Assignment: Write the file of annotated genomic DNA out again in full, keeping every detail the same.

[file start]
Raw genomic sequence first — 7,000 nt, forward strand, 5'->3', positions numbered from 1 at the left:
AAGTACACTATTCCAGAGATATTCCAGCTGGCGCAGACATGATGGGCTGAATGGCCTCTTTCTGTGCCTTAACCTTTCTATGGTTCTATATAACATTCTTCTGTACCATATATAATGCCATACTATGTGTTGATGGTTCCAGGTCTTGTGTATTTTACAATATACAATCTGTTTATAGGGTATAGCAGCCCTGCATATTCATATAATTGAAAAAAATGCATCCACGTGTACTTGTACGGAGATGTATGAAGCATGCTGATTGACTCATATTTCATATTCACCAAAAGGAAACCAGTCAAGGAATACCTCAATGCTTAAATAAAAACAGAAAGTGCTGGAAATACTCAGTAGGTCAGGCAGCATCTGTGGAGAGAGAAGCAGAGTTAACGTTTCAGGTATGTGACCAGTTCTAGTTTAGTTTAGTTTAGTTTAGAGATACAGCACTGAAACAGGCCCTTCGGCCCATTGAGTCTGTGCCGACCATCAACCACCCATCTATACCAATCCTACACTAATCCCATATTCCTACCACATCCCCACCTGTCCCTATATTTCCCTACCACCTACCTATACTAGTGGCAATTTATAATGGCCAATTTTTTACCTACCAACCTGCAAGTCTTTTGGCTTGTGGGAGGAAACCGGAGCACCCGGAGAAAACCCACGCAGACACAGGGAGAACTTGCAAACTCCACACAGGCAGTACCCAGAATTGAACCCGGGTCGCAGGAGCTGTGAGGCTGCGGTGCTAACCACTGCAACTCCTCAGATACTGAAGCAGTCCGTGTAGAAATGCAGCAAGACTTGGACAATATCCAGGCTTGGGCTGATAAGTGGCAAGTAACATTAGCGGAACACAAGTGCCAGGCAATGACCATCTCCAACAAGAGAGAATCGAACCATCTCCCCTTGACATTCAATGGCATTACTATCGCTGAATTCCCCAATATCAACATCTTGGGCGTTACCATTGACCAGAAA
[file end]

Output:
Raw genomic sequence first — 7,000 nt, forward strand, 5'->3', positions numbered from 1 at the left:
AAGTACACTATTCCAGAGATATTCCAGCTGGCGCAGACATGATGGGCTGAATGGCCTCTTTCTGTGCCTTAACCTTTCTATGGTTCTATATAACATTCTTCTGTACCATATATAATGCCATACTATGTGTTGATGGTTCCAGGTCTTGTGTATTTTACAATATACAATCTGTTTATAGGGTATAGCAGCCCTGCATATTCATATAATTGAAAAAAATGCATCCACGTGTACTTGTACGGAGATGTATGAAGCATGCTGATTGACTCATATTTCATATTCACCAAAAGGAAACCAGTCAAGGAATACCTCAATGCTTAAATAAAAACAGAAAGTGCTGGAAATACTCAGTAGGTCAGGCAGCATCTGTGGAGAGAGAAGCAGAGTTAACGTTTCAGGTATGTGACCAGTTCTAGTTTAGTTTAGTTTAGTTTAGAGATACAGCACTGAAACAGGCCCTTCGGCCCATTGAGTCTGTGCCGACCATCAACCACCCATCTATACCAATCCTACACTAATCCCATATTCCTACCACATCCCCACCTGTCCCTATATTTCCCTACCACCTACCTATACTAGTGGCAATTTATAATGGCCAATTTTTTACCTACCAACCTGCAAGTCTTTTGGCTTGTGGGAGGAAACCGGAGCACCCGGAGAAAACCCACGCAGACACAGGGAGAACTTGCAAACTCCACACAGGCAGTACCCAGAATTGAACCCGGGTCGCAGGAGCTGTGAGGCTGCGGTGCTAACCACTGCAACTCCTCAGATACTGAAGCAGTCCGTGTAGAAATGCAGCAAGACTTGGACAATATCCAGGCTTGGGCTGATAAGTGGCAAGTAACATTAGCGGAACACAAGTGCCAGGCAATGACCATCTCCAACAAGAGAGAATCGAACCATCTCCCCTTGACATTCAATGGCATTACTATCGCTGAATTCCCCAATATCAACATCTTGGGCGTTACCATTGACCAGAAA